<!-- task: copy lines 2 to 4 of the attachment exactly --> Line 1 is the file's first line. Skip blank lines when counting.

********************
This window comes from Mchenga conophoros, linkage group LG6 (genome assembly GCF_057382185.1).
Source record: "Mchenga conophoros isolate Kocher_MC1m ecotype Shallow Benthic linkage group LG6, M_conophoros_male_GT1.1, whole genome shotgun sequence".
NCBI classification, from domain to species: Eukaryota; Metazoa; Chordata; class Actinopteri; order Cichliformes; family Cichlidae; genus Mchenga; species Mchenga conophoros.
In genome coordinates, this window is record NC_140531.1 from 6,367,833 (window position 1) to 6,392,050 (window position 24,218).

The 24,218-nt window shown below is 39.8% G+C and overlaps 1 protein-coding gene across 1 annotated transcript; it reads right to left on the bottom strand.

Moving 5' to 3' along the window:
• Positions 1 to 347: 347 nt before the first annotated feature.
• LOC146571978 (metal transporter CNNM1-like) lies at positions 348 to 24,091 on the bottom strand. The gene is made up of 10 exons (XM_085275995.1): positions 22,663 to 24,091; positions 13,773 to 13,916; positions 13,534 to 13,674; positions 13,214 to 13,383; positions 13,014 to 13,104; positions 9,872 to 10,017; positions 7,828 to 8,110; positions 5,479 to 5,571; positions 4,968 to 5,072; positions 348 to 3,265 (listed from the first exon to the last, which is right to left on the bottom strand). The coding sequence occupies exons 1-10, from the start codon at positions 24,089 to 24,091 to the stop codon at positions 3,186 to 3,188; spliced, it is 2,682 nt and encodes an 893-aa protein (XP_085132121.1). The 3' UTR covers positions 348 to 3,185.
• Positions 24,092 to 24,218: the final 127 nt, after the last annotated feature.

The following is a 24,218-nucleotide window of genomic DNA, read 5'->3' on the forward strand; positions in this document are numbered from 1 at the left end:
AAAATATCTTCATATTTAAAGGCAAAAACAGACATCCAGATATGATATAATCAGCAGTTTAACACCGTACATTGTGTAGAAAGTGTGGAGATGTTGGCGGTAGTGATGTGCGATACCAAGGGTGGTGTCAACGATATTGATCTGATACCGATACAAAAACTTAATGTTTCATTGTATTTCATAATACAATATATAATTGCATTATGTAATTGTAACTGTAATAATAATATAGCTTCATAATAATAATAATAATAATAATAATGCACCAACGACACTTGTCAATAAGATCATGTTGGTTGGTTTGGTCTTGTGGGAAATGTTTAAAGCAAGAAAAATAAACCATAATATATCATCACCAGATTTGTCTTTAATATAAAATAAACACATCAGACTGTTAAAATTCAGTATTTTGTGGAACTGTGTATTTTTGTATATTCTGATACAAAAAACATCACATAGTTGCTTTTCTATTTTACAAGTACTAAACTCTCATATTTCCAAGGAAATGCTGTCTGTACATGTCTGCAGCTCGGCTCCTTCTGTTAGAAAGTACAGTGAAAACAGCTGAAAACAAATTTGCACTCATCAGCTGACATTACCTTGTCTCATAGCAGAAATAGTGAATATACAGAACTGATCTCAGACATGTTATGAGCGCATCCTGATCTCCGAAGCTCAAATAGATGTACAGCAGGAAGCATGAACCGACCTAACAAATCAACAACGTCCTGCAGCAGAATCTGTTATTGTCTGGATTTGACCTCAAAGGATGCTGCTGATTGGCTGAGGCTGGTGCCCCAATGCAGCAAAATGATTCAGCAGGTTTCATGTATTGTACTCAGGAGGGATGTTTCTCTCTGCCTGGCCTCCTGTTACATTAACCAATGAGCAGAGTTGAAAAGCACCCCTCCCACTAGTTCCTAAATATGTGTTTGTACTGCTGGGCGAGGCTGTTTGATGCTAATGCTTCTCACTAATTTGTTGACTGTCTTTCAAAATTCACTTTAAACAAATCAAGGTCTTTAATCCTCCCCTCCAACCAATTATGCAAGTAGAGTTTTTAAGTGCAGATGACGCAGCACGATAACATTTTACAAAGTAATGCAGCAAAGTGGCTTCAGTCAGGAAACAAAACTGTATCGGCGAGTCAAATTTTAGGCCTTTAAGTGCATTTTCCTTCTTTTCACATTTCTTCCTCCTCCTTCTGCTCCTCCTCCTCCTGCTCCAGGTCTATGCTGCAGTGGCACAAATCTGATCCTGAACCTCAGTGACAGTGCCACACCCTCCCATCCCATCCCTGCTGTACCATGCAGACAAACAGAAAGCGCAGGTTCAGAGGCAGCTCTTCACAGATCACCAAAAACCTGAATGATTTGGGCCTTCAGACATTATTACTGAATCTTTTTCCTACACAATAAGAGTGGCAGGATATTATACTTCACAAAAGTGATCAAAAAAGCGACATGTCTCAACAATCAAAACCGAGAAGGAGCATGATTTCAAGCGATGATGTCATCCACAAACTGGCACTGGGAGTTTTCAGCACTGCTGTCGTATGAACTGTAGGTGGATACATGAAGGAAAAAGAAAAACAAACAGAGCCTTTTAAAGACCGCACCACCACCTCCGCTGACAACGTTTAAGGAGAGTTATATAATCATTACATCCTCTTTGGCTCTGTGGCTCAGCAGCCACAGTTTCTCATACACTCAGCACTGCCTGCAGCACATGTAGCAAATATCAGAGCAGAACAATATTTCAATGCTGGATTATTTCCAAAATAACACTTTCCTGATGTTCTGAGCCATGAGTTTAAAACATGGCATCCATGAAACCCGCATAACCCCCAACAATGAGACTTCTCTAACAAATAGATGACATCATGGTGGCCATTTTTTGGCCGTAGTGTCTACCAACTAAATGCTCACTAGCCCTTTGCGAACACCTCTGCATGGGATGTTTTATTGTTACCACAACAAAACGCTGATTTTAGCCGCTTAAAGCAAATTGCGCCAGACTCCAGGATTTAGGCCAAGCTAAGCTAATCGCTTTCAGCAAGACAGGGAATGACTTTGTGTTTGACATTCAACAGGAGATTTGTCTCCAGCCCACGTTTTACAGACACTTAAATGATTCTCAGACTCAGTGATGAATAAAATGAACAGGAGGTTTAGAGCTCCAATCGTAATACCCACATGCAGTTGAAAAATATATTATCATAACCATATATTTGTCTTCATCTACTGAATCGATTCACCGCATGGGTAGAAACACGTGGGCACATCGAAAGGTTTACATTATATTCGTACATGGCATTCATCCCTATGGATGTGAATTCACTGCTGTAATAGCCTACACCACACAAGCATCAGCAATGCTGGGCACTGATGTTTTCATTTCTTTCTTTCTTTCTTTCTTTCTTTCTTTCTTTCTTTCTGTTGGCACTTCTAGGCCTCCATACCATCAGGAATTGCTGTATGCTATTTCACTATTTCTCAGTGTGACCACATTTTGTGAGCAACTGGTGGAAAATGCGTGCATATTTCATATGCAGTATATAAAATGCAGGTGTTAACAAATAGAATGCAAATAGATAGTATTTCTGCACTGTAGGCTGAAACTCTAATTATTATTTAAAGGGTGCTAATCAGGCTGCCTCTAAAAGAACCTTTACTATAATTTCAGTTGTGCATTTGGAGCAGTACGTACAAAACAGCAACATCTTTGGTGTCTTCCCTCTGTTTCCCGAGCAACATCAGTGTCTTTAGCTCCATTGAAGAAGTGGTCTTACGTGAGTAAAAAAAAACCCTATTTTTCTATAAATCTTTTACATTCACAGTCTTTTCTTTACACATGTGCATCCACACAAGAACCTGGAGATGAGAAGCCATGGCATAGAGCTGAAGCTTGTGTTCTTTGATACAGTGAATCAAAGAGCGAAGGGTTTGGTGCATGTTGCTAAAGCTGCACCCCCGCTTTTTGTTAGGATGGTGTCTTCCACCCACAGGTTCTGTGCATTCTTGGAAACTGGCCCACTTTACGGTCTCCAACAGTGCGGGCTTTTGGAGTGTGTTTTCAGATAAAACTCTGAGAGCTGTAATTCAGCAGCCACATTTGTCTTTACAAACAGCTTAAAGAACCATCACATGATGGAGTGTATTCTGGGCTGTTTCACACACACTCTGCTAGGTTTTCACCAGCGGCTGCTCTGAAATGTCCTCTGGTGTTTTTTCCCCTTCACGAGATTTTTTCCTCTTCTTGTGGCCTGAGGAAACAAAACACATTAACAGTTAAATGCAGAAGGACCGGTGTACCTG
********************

Source record: "Mchenga conophoros isolate Kocher_MC1m ecotype Shallow Benthic linkage group LG6, M_conophoros_male_GT1.1, whole genome shotgun sequence".
NCBI classification, from domain to species: Eukaryota; Metazoa; Chordata; class Actinopteri; order Cichliformes; family Cichlidae; genus Mchenga; species Mchenga conophoros.
In genome coordinates, this window is record NC_140531.1 from 6,367,833 (window position 1) to 6,392,050 (window position 24,218).